Yet a few things have changed in recent years:

– On one hand, we live in a digital world and we are now “home-made” tech savvies. We all use social networks, managing our personal and professional digital space, creating our smart home, using IFTT to create recipes to connect RING to our Gmail to send notifications when the kids are back home and more…

– On the other hand, technology was greatly abstracted and simplified, including IT systems and technologies, using low-code platforms, cloud/shared services, app generators.

So, in recent years as these two climate changes met, it came to a point when almost any user at a company could be a “power user” – and thus the term evolved into Citizen Developer > almost any legal member/employee of the company can become a developer.

So what is the skillset of a Citizen Developer?

Citizen Developers do not have any specific skillset. The main skills for becoming a citizen developer are:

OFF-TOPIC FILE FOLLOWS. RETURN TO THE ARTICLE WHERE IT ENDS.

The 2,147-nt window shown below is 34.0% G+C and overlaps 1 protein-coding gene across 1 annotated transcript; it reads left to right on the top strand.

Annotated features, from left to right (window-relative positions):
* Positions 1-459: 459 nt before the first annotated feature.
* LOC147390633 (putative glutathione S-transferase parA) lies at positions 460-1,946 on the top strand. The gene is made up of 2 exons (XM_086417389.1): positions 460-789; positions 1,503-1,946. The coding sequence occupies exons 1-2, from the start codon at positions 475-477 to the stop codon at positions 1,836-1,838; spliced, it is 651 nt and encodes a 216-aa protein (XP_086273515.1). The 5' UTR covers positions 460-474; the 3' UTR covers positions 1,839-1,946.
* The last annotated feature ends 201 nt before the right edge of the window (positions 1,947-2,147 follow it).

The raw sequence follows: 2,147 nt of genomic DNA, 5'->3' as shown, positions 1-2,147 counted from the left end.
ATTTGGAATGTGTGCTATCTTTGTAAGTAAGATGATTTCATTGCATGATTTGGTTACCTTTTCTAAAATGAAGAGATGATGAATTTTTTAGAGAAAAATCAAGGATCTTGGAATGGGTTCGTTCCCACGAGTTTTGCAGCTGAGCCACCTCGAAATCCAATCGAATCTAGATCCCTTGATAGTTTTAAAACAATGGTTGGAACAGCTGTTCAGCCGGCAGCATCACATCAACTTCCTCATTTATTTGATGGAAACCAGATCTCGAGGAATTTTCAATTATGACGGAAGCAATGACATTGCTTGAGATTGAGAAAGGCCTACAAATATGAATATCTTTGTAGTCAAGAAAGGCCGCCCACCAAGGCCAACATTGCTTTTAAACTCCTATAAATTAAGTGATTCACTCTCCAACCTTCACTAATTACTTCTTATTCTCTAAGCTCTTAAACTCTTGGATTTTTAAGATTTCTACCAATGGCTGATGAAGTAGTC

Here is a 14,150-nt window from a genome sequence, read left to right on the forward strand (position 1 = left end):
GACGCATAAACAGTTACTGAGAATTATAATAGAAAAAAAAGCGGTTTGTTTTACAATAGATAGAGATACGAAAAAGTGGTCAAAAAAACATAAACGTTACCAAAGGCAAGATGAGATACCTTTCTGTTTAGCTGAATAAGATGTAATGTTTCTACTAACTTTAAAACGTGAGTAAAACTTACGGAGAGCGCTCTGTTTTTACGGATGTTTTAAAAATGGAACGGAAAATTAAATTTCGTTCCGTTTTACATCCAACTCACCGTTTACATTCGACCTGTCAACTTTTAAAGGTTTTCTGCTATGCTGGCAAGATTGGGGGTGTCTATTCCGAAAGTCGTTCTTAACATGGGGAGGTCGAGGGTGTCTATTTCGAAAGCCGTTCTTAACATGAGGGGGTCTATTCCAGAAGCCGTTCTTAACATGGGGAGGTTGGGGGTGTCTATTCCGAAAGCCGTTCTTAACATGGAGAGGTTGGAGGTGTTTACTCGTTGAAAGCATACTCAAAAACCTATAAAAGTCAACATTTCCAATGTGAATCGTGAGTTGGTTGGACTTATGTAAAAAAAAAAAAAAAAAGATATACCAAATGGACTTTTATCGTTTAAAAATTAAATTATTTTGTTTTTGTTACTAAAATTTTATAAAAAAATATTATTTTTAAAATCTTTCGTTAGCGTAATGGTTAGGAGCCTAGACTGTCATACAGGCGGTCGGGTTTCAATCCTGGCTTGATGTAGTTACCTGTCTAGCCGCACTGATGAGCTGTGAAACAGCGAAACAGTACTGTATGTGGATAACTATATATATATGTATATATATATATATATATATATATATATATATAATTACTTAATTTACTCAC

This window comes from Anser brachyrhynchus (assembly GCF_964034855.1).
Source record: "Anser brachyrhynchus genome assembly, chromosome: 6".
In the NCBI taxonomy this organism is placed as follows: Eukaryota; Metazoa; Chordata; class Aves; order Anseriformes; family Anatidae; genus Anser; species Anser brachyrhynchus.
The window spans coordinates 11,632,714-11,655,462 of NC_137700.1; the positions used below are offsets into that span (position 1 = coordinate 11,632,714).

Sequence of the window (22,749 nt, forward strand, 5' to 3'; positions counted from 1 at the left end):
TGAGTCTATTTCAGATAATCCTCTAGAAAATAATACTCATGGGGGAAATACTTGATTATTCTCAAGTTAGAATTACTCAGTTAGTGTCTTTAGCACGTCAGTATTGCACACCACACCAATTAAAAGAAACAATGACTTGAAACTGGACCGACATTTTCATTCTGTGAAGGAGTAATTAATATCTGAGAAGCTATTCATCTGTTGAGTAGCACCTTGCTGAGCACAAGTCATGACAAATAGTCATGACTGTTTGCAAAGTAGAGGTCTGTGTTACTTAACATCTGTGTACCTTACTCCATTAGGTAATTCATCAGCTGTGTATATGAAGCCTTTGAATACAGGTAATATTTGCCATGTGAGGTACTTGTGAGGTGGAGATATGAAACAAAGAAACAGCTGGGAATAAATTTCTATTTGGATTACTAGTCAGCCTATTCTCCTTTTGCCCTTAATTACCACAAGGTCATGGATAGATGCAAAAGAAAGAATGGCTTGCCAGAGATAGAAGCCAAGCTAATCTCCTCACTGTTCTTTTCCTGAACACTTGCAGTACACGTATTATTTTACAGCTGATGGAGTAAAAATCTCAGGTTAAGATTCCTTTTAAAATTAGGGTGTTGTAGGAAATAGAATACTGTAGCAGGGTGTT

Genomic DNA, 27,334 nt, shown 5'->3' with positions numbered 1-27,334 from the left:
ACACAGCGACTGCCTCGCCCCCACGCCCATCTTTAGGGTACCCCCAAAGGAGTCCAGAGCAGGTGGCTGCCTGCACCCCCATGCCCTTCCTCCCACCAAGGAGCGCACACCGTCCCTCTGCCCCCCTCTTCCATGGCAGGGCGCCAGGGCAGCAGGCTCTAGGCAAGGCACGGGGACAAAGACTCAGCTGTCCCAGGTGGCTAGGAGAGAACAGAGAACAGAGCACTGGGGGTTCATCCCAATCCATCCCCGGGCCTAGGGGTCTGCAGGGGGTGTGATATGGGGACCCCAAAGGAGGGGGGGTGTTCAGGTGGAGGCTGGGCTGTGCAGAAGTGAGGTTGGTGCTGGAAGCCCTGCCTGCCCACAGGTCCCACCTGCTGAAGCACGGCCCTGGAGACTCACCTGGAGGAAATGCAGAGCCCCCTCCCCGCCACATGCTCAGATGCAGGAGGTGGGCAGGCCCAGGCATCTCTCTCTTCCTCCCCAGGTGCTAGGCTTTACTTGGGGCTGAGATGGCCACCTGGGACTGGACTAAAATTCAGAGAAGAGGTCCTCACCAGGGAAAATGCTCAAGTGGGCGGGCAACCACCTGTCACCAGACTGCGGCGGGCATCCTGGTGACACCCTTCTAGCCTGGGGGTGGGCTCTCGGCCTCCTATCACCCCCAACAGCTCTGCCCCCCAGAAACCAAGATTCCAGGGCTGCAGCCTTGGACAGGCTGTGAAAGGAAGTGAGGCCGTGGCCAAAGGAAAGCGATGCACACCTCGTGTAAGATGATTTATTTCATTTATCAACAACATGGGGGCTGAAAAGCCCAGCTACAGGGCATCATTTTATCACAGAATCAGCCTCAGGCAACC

1. Tech instincts and rational logic – as mention we’re living in a digital world, so these are mostly “home-made” today, and as the generation is younger this “skillset” is more dominating.

2. Passion and willingness to contribute and change

Let’s refer back to the analogy of volunteer police support and how they would correlate:

Citizen DeveloperØ   Volunteer police support
Tech instincts and rational logicØHonesty, law believer
Passion and willing to change


ØPassion to help, serve and create a better community

It is imperative that these two conditions are met; what would volunteer police support be if he/she did not have any kind of affinity in serving and creating a better community? This is crucial to understand as this is the biggest pitfall in Citizen Development, it all starts here.

Is that enough?

It can be for small, departmental success stories, like back in the days of office macros.

But to make it a success story at company level and harness this climate change into company operational and business game changers, the organization will need to create a Citizen Developer climate, that is to:

1. Assign Citizen Developers: those employees who are eligible to be a Citizen Developer

2. Get the right tools  and services which can be abstracted and delegated into developers.